Brocklehurst el al. (1995) evaluated the effect of hexadecane and sunflower oil concentrations and droplet diameter on the form of L. monocytogenes and Y. entercolitica growth using the previously described method. They found that when mean droplet was around 2 μm and concentration of oil was high -in order to have close packed droplets-, bacteria grew as colonies and growth rates were lower than in liquid media. The increase in oil droplets to 15-25 μm removed the inhibitory effect on growth rate but the population at the stationary phase remained lower than the one found in liquid media.

Castro et al. (2003, 2009) studied the effect of oil concentration (11-23 and 46%) on rheological properties and on Z. bailii and Lactobacillus fructivorans survival in model salad dressings and they reported that the emulsions containing 11 or 23% oil behaved as viscoelastic systems and the ones with 46% oil behaved as a gel. Z. bailii was able to grow in emulsions containing 11 or 23% oil but it was inactivated in the presence of 46% oil, suggesting that the solid character of the media could affect growth and decrease nutrient availability. However, in the emulsions inoculated with L. fructivorans, the population remained constant for all oil levels suggesting that the change in structure produced by the use of 46% oil did modify L. fructivorans growth or survival.

Prachaiyo and McLandsborough (2003) studied the growth of E. coli in emulsions with 5 to 40% of hexadecane. They found that generation time of bacteria increased with the level of hexadecane, also the population reached at the stationary phase decreased as the level of hexadecane increased. They ascribed these trends to the space limitations between the droplets since their size (1-2 μm) was similar to the size of bacterial cells. Naïtali et al. (2009) evaluated the growth of two strains of L. monocytogenes in emulsions containing 80% oil simulating a mayonnaise and in a liquid media at acidic and neutral pH. They found no effect of the emulsion on the growth rate and maximum population at the stationary phase of both Listeria strains independently of pH. The authors attributed
this lack of effect of oil to the fact that the studied emulsions presented a fluid structure despite their high content of oil.

It must be stressed that independently of its role as a structuring agent, the presence of oil affects the physiology of microorganisms. For example, Prachaiyo and McLandsborough (2003) reported that E. coli cells grown in emulsions with 40% hexadecane produced extracellular filaments as it could be seen by scanning electron microscopy images. This type of formation is usually induced when cells were exposed to stress factors such as low temperature or nutrient starvation (Prigent-Combarent et al., 2001). Moreover, thermal resistance studies showed that bacteria grown in 40% hexadecane emulsions exhibited high tolerance to heat since D value at 55 ºC increased from 9.9 ± 1.3 to 18.6 ± 0.9 when cells submitted to the thermal treatment had been grown in an emulsion. Naïtali et al. (2009).reported that L. monocytogenes grown in a neutral emulsion exhibited an increase in hydrophobicity. As a consequence a weak affinity for dichlororoisocyanuric acid -hydrophilic compound- and a higher affinity for didecyldimethylammonium bromide -cationic amphiphile compound- were verified. These tendencies have to be considered when selecting a disinfectant.

Stress factors applied for the preservation of oil in water emulsions such as salad dressings, sauces and mayonnaises are mainly aw depression by the addition of NaCl or glucose, depression of pH by the addition of acidulants (organic acids such as acetic, citric and lactic) and preservatives such as sorbic and benzoic acids. It is known that these compounds interact with the lipid phase and, consequently, their distribution is modified. Undissociated organic acids tend to partition between the aqueous and the lipid phase, hence the amount of the organic acid in the aqueous phase decreases and the magnitude of this depends on partition coefficient value. In the case of food preservatives such as sorbic and benzoic acids, partition coefficients are in the range of 3-6 and therefore most of the preservative is present in the lipid phase, fact that can compromised microbial stability (Brocklehurst and Wilson 2000). Moreover, emulsifiers are added to stabilize the emulsion; they are located at the interfacial phase and can also interact with the preservative (McClements and Decker 2000). In summary, the preservative added to an emulsion will not be entirely available for antimicrobial activity, some of the preservative will partition into the oil phase whereas some will interact with the interfacial phase. Thus, the knowledge of the distribution of the preservative is necessary to determine its required amount in order to protect food emulsions from microbial contamination since only the preservative which exists in its free form in the aqueous phase will be active (Wedzicha et al., 1991).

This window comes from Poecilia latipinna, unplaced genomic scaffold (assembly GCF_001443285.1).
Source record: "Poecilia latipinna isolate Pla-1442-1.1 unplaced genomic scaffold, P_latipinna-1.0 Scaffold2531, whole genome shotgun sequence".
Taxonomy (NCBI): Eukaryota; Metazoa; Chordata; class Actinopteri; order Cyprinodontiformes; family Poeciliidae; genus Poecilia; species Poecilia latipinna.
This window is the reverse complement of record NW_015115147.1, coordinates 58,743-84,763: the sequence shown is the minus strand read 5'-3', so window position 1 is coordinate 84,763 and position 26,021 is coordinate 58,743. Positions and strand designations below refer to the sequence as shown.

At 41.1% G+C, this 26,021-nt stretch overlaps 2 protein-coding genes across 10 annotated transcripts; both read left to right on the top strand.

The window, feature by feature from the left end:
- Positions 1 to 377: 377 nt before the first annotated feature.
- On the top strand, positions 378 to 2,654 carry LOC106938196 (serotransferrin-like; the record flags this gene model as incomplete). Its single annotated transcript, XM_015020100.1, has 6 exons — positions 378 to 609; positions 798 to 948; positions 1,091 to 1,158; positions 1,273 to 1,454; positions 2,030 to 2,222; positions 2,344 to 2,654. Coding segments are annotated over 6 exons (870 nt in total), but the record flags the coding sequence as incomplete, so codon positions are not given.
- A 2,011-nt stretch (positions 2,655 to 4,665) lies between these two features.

The most common emulsifiers used in the food industry are amphiphilic proteins, phospholipids, and small surfactant molecules. The nature of the interfacial membrane formed by these emulsifiers can have a large impact on the antimicrobial activity of preservatives. The characteristics of the interface depend on the type and concentration of the surface-active molecules present. Generally, this interface consists of a narrow region -few nanometers thick- surrounding each oil droplet, though the spatial fraction it occupies within an emulsion depends on the droplet size. A significant portion of preservative molecules may therefore partition into this interfacial region, particularly if they are present at relatively low concentrations. Moreover, when surfactants are used to stabilize emulsions, their amount in the aqueous phase far exceeds its critical micellar concentration, thus only a fraction of them actually surround the droplets, with the rest remaining in the aqueous phase, usually as surfactant micelles (Kurup et al., 1991a; Wedzicha and Ahmed 1994). These micelles entrap some of the preservative, resulting in less free preservative available to act against microorganisms. The presence of surfactants also reduces the interfacial tension between the oil and aqueous phases. Controversially, Kurup et al. (1991b) suggested that both the preservative and the microorganisms would be attracted to the interface where the accumulated preservative molecules could destroy microorganisms at a faster rate.